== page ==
"The Jungle: Fiction, History, or Both?"
The classification of Upton Sinclair's novel The Jungle is ambivalent as it contains elements characteristic of both fiction and historical writing. These elements, including imaginary events which define fiction or literature, and the real events or statistics that comprise history, make it difficult to define The Jungle, as they are tightly interwoven throughout the novel. However, with the aid of a theoretical model for analyzing narrative, fiction, and historical writing provided by writers such as Hayden White and E. M. Forester, the relationship between fiction and history in The Jungle becomes clearer. White argues that Sinclair's novel is not purely historical because imaginary events appear throughout the novel and work to group the novel within the literary genre. Yet, according to White, all historical writing must have a visible moral basis, and because fictional events and elements of literary narrative provide a moral basis, the novel maintains this aspect. Forester's work augments White's theory by explaining how literary devices such as plot development create meaning in Sinclair's novel.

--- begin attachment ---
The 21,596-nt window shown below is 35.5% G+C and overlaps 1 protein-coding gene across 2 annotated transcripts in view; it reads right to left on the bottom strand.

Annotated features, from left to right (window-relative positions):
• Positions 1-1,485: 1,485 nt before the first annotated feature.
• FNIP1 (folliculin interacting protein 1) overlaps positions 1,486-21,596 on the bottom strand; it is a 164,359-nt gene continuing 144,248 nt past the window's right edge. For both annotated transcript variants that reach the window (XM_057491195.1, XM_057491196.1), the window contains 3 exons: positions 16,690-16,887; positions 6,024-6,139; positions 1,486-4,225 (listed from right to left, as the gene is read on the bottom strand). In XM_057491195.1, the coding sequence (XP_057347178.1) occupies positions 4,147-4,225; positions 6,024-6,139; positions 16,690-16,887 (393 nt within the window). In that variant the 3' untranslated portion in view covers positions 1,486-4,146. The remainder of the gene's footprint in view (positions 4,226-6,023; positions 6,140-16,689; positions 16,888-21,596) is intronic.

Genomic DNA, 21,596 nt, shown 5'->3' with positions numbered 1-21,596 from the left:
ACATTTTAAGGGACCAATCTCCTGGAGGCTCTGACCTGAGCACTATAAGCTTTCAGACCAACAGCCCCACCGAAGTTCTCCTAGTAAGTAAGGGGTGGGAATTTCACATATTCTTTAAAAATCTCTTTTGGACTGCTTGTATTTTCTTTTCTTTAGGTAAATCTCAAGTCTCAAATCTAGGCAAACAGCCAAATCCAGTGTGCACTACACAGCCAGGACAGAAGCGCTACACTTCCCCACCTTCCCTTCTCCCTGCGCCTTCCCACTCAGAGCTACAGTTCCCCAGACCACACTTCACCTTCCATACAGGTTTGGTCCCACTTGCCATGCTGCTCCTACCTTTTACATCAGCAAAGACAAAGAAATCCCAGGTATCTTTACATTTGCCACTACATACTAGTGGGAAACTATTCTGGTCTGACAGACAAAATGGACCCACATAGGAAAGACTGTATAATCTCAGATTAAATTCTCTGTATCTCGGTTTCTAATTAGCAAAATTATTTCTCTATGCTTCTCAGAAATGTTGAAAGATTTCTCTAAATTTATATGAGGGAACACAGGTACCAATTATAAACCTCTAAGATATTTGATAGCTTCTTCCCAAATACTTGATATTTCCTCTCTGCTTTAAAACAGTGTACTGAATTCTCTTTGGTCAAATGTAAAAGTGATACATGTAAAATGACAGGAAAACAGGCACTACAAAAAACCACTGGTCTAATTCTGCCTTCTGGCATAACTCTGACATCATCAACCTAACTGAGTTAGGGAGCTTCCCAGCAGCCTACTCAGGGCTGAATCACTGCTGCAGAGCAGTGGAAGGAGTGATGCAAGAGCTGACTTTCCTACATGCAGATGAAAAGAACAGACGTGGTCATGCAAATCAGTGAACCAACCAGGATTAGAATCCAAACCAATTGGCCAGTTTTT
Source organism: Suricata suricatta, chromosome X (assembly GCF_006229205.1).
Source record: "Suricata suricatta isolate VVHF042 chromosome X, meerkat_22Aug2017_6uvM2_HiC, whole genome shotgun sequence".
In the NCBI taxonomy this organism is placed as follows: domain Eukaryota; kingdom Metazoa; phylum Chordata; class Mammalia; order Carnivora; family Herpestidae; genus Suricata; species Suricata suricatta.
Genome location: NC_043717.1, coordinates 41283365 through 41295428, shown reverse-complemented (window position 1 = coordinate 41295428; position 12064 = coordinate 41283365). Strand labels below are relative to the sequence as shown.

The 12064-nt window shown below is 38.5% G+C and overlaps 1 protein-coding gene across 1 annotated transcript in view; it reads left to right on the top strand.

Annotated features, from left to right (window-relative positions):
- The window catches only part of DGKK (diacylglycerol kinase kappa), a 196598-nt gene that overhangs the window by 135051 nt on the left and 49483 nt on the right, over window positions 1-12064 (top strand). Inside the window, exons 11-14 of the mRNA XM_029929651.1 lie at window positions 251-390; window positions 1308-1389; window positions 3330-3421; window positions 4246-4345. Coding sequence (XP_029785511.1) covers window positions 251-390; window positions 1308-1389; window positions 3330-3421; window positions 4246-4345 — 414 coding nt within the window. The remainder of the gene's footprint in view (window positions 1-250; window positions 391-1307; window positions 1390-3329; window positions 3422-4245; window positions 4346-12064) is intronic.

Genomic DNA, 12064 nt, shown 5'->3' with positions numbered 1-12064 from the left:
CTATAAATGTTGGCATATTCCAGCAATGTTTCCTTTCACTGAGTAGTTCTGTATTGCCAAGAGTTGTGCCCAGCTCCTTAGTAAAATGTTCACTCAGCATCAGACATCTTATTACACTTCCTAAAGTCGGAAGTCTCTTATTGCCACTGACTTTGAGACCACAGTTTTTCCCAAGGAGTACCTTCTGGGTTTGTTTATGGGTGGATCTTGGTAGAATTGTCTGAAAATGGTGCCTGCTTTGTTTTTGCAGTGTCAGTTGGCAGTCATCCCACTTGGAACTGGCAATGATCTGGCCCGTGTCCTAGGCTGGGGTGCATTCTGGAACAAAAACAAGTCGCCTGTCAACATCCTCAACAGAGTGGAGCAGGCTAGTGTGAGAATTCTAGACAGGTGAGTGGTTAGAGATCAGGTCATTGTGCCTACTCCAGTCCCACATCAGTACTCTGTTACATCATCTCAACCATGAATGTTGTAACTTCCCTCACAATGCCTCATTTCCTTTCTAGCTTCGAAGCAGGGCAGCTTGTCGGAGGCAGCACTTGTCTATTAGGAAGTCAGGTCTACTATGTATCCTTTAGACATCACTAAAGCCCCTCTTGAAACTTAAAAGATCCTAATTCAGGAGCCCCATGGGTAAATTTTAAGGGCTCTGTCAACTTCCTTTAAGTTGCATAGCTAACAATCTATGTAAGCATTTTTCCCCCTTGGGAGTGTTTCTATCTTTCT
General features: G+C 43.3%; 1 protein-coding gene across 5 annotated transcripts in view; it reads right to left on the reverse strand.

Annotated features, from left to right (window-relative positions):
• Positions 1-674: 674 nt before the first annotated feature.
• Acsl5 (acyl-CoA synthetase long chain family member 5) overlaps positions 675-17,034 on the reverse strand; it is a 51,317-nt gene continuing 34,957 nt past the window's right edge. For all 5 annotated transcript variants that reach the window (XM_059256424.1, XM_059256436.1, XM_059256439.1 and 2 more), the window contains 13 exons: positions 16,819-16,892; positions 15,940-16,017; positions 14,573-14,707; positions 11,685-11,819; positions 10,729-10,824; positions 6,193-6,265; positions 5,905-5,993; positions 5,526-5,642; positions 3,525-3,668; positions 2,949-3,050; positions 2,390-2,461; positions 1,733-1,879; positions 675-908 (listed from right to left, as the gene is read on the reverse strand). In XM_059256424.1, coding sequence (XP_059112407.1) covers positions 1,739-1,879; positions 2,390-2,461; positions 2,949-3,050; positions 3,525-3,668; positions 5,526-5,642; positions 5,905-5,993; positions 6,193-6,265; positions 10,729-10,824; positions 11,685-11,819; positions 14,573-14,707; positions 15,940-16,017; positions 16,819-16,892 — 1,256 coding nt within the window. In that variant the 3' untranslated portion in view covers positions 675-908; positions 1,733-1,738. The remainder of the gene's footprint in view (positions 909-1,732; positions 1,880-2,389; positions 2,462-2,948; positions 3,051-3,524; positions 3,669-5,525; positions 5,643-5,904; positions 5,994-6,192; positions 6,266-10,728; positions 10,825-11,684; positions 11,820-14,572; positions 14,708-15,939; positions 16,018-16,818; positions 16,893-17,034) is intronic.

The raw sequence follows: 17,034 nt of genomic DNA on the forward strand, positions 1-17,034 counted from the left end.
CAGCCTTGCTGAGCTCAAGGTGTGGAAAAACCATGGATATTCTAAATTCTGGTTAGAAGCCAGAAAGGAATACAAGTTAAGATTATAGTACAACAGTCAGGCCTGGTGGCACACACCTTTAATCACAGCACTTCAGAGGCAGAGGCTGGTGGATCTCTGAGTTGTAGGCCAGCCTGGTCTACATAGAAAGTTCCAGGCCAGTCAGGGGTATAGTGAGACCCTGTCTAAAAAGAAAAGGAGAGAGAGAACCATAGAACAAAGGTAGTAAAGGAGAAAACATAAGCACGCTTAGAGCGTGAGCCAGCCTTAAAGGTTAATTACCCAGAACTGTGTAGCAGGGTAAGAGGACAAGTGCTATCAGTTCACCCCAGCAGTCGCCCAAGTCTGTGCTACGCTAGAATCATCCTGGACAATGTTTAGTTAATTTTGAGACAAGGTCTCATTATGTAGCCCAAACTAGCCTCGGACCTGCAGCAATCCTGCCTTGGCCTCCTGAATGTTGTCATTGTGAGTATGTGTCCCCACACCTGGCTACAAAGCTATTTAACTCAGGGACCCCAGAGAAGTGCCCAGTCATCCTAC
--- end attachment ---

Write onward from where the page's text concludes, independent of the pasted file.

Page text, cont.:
White's essay "On Narrative" gives a definition of what constitutes as a legitimate historical narrative, information that is...
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